Cokie Roberts Answers Your Questions About The U.S. And Cuba In this week's #AskCokie segment, commentator Cokie Roberts answers listener questions about the history of U.S.-Cuba relations.
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Cokie Roberts Answers Your Questions About The U.S. And Cuba

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Cokie Roberts Answers Your Questions About The U.S. And Cuba

Cokie Roberts Answers Your Questions About The U.S. And Cuba

Cokie Roberts Answers Your Questions About The U.S. And Cuba

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In this week's #AskCokie segment, commentator Cokie Roberts answers listener questions about the history of U.S.-Cuba relations.

STEVE INSKEEP, HOST:

Let's ask Cokie about the United States and Cuba. You've heard by now that President Trump has retightened travel restrictions to Cuba. In announcing his new policy, the president slammed the Obama presidency that had made openings to the Castro-led government.

(SOUNDBITE OF ARCHIVED RECORDING)

PRESIDENT DONALD TRUMP: It's hard to think of a policy that makes less sense than the prior administration's terrible and misguided deal with the Castro regime.

INSKEEP: There's a lot of history here. And our colleague Rachel Martin asked Cokie Roberts, as part of our regular feature, about the history of U.S.-Cuba relations.

RACHEL MARTIN, HOST:

Even though Fidel Castro died last year, he is still a fixture in U.S.-Cuba relations. Since he seized control of that country in 1959, Castro forged ties with the Soviet Union and nationalized American companies doing business in Cuba. Two years later, President Eisenhower cut off diplomatic relations. Here's Eisenhower's press secretary, James Hagerty, making the announcement.

(SOUNDBITE OF ARCHIVED RECORDING)

JAMES HAGERTY: There is a limit to what the United States in self-respect can endure. That limit has now been reached.

MARTIN: After that diplomatic closure, the U.S. set up an economic blockade and made several attempts to overthrow Castro.

Commentator Cokie Roberts has been fielding your questions on the status of U.S.-Cuban relations, and she joins me now. Hey, Cokie.

COKIE ROBERTS, BYLINE: Hi, Rachel.

MARTIN: All right - first up, a question about history, which is appropriate with this subject. This comes from Tony Gutierrez. He wrote on Twitter the following, (reading) when was the last time the U.S. wasn't trying to actively interfere or meddle with Cuba?

ROBERTS: There's basically never been a time.

MARTIN: (Laughter).

ROBERTS: All through the 19th century, the United States had various plans to annex Cuba. But the Spanish, by and large, managed to hold onto it until the Spanish-American War at the end of the century. And then when they lost that, they signed over Cuba, along with Puerto Rico and Guam and the Philippines, to the United States, which had a military occupation for a few years and got Guantanamo forever. Castro finally did seize power in 1959. And at first, Rachel, the U.S. embraced him. But that didn't last for long.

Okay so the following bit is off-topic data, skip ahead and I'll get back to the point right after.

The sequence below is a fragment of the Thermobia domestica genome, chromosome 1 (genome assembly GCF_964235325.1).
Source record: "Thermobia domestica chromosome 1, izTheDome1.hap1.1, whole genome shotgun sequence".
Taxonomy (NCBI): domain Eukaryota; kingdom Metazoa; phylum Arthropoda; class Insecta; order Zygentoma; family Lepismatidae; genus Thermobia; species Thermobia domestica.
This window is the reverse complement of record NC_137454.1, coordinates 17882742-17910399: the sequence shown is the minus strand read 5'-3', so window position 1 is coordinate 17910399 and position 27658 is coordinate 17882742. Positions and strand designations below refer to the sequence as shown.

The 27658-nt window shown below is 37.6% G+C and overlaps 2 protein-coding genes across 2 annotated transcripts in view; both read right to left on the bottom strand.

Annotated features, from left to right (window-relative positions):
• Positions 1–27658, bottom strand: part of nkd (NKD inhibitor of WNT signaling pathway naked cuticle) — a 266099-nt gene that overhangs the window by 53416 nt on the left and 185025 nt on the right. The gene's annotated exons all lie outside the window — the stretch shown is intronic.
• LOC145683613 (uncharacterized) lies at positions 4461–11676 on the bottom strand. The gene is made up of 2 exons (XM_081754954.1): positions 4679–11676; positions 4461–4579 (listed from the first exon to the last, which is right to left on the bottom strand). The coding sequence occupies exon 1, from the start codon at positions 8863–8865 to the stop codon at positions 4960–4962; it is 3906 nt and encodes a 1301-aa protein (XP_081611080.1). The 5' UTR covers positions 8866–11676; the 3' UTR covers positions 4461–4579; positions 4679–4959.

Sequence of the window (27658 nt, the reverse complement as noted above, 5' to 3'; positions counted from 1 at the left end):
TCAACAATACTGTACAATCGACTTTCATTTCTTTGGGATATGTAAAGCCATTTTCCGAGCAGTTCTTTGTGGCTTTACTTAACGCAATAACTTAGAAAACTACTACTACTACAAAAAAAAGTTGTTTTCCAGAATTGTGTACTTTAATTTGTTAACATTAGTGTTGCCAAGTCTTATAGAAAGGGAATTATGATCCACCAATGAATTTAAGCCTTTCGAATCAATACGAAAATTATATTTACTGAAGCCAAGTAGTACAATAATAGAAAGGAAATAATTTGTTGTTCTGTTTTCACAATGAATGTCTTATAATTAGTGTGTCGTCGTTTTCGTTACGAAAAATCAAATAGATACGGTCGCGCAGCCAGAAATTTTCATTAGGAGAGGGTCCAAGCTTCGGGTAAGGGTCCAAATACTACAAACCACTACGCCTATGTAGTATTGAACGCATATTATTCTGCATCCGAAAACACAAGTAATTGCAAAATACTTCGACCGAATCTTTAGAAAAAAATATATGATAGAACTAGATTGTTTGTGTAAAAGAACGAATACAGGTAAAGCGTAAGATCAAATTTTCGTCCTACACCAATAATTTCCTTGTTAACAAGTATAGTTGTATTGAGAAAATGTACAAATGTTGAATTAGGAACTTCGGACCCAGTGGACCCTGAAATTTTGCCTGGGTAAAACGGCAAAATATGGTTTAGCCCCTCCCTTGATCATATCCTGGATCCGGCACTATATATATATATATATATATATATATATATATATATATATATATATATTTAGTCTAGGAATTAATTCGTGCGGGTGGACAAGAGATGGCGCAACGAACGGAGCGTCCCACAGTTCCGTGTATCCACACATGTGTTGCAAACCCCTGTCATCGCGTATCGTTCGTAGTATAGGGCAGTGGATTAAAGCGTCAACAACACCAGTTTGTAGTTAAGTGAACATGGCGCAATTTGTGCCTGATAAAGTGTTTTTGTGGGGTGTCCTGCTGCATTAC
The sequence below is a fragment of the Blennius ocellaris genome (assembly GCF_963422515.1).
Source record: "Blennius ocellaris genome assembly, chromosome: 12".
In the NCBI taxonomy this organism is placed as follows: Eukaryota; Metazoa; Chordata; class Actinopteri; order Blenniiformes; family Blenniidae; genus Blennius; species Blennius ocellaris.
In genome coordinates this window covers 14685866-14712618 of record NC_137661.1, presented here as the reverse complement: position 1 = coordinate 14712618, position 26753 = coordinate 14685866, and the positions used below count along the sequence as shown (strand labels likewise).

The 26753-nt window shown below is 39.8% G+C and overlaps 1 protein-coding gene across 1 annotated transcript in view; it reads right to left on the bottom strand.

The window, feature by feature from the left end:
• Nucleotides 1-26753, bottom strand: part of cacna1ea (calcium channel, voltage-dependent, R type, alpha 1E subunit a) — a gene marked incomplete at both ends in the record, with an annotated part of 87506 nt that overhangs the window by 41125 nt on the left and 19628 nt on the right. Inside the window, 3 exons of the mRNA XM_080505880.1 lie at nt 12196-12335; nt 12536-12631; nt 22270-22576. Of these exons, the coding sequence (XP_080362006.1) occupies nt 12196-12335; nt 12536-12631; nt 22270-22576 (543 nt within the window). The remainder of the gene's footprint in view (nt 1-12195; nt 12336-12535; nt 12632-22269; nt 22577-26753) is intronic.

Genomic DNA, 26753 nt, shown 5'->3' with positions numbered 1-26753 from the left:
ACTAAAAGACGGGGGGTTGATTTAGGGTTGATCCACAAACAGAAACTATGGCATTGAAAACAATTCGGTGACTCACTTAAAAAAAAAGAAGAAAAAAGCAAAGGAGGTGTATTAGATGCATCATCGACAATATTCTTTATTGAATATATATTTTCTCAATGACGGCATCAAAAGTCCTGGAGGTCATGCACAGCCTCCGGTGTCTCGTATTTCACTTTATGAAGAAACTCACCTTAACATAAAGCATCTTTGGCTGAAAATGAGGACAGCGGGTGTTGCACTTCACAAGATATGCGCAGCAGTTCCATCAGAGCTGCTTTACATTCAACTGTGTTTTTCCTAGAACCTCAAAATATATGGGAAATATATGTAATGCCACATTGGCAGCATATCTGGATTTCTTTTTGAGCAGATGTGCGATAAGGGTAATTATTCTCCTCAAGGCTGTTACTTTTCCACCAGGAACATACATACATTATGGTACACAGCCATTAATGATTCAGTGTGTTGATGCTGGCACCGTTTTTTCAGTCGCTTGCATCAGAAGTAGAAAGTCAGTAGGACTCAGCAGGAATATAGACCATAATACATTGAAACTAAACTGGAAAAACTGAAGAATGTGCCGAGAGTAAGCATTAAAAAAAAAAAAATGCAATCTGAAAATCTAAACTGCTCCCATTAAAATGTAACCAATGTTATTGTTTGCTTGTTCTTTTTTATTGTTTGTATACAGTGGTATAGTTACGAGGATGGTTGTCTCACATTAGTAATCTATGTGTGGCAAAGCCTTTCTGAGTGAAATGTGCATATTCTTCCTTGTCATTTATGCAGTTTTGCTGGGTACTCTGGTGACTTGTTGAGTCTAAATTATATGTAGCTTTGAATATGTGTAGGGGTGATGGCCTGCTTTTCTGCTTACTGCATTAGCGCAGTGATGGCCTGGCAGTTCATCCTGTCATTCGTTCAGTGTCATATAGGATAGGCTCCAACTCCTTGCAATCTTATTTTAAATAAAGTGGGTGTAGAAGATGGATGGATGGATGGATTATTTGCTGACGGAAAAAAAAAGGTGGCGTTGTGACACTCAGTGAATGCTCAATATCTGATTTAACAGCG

MARTIN: Yeah. And then there were a series of attempts to overthrow him.

ROBERTS: No - overthrow him and kill him. First, John Kennedy became president. Right away, he had the Bay of Pigs invasion, and it was a disaster. And Castro then declared a Communist regime, and there were these efforts to kill him that were ludicrous, you know, exploding cigars and flesh-eating wetsuits. And this went on for decades. But meanwhile, the United States did impose economic sanctions, had a complete trade embargo imposed by Kennedy in early 1962, and of course, we've been living with that embargo - and Cuba has been living with that embargo - in various forms ever since.

MARTIN: So 1962, you mentioned, this is a date that lives in infamy in American history. That's when U.S. spy planes discovered evidence that the Soviet Union was building missile bases on Cuba. And of course, this is what sparked the Cuban missile crisis. Right?

ROBERTS: Right. And it was really one of the scariest times in the history of the planet. I remember it very well. My father was in the House leadership. A helicopter came and plucked him out of the Gulf of Mexico where he was fishing, took him to the White House, and they just hunkered down there for almost two weeks. It was really considered the moment when the two superpowers came closest to nuclear war.

But after a lot of maneuvering, as you know, finally Kennedy sent a secret message to Khrushchev that the U.S. would remove missiles from Turkey if the Soviet Union got out of Cuba. It worked. And after 13 very tense days, the Soviet Union stood down. But the sanctions against Cuba stayed in place.

MARTIN: OK. We'll close with one more question from a listener.

JAVIERA FLORES: My name is Javiera Flores (ph). I'm from Los Angeles, Calif. Why did the U.S. list Cuba as a state sponsor of terrorism?

MARTIN: Cokie?

ROBERTS: That happened in the Reagan administration, when Cuba was supporting communist guerrillas in El Salvador and Angola. Once again, an invasion was threatened. That didn't happen, but Cuba was put on the terrorist list. And there have been just fits and starts over the years of relaxing relations, tightening up relations. But the big breakthrough came with Obama and the deal brokered by Pope Francis. Trump now has said he will keep the diplomatic relations but crack down on some travel, some business, despite the fact that an awful lot of Americans support ending all of these restrictions. There's still some Cuban-Americans who feel strongly about it, and he has promised to help them out.

MARTIN: Commentator Cokie Roberts. You can ask Cokie your questions about how politics and government work by emailing us at askcokie@npr.org, or you can tweet us with the hashtag #AskCokie.

Thanks, Cokie.

ROBERTS: Thank you, Rachel.

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